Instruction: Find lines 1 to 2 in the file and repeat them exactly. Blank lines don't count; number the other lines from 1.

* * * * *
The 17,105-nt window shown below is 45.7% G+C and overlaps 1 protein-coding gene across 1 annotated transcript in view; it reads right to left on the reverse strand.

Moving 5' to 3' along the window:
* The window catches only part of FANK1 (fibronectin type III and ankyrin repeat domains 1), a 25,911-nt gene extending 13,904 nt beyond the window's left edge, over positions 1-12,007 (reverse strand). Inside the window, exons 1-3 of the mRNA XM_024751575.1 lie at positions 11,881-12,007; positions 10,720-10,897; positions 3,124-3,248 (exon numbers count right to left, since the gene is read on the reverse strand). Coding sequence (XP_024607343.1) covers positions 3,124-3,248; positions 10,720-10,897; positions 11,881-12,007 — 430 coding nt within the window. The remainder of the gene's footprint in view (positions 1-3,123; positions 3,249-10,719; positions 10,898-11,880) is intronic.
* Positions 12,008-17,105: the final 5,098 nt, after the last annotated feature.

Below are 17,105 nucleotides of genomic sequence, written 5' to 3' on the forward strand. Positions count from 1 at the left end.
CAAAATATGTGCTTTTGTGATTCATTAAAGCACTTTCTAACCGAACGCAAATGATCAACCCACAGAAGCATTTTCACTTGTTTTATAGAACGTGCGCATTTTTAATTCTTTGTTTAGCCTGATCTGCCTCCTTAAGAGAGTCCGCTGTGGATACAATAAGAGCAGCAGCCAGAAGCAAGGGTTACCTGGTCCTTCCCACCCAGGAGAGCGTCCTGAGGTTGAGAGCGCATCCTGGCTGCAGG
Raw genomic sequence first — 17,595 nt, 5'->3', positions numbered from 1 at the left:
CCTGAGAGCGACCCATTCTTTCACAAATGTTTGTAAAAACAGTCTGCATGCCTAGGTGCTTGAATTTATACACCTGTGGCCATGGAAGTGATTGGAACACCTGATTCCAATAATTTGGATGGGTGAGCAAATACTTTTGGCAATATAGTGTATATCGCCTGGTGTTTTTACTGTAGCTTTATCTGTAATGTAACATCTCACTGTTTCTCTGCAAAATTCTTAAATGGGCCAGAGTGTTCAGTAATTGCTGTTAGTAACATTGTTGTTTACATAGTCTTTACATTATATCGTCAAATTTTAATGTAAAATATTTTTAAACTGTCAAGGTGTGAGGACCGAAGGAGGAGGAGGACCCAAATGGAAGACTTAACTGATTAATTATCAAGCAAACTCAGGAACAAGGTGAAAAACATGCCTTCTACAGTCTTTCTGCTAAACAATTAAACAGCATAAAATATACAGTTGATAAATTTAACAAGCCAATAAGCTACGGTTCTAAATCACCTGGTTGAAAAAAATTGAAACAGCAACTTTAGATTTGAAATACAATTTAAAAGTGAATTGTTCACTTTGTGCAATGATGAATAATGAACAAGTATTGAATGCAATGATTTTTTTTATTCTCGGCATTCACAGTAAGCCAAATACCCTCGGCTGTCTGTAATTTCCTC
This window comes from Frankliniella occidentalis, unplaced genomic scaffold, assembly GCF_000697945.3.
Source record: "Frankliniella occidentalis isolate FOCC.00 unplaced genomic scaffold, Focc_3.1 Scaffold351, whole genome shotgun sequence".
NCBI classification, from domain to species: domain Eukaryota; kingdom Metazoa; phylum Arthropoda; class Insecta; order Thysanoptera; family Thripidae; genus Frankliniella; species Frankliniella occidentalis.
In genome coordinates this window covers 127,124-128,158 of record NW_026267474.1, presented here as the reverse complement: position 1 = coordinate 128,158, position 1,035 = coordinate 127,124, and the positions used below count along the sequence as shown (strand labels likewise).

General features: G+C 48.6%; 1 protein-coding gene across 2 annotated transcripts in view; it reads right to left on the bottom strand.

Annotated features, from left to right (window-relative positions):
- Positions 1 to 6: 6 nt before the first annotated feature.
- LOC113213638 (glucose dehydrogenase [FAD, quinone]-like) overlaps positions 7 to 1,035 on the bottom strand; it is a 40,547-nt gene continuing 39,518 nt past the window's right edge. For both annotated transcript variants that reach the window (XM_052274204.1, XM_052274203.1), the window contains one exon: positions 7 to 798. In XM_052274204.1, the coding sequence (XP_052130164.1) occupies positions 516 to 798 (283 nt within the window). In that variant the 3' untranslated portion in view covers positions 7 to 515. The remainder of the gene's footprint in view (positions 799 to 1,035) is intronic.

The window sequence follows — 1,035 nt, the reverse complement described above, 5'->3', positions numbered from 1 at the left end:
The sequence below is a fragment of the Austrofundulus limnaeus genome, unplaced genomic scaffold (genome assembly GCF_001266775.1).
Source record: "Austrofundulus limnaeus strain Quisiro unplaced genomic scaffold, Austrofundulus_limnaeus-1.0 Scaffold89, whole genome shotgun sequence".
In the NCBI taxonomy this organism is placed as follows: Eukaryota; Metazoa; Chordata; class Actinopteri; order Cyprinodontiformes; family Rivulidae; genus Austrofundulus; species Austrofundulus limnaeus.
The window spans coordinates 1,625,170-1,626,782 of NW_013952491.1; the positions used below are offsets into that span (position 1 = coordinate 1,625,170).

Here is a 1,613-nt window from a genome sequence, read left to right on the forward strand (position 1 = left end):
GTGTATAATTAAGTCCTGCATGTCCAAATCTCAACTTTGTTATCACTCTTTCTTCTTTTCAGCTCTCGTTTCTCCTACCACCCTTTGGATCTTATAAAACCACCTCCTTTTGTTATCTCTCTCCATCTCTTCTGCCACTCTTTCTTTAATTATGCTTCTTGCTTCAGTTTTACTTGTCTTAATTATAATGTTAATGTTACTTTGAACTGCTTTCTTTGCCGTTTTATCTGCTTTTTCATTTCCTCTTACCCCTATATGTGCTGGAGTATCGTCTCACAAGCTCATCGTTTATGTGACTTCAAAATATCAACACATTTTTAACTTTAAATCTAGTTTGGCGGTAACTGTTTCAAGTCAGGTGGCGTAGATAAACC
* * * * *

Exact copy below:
The 17,105-nt window shown below is 45.7% G+C and overlaps 1 protein-coding gene across 1 annotated transcript in view; it reads right to left on the reverse strand.

Moving 5' to 3' along the window: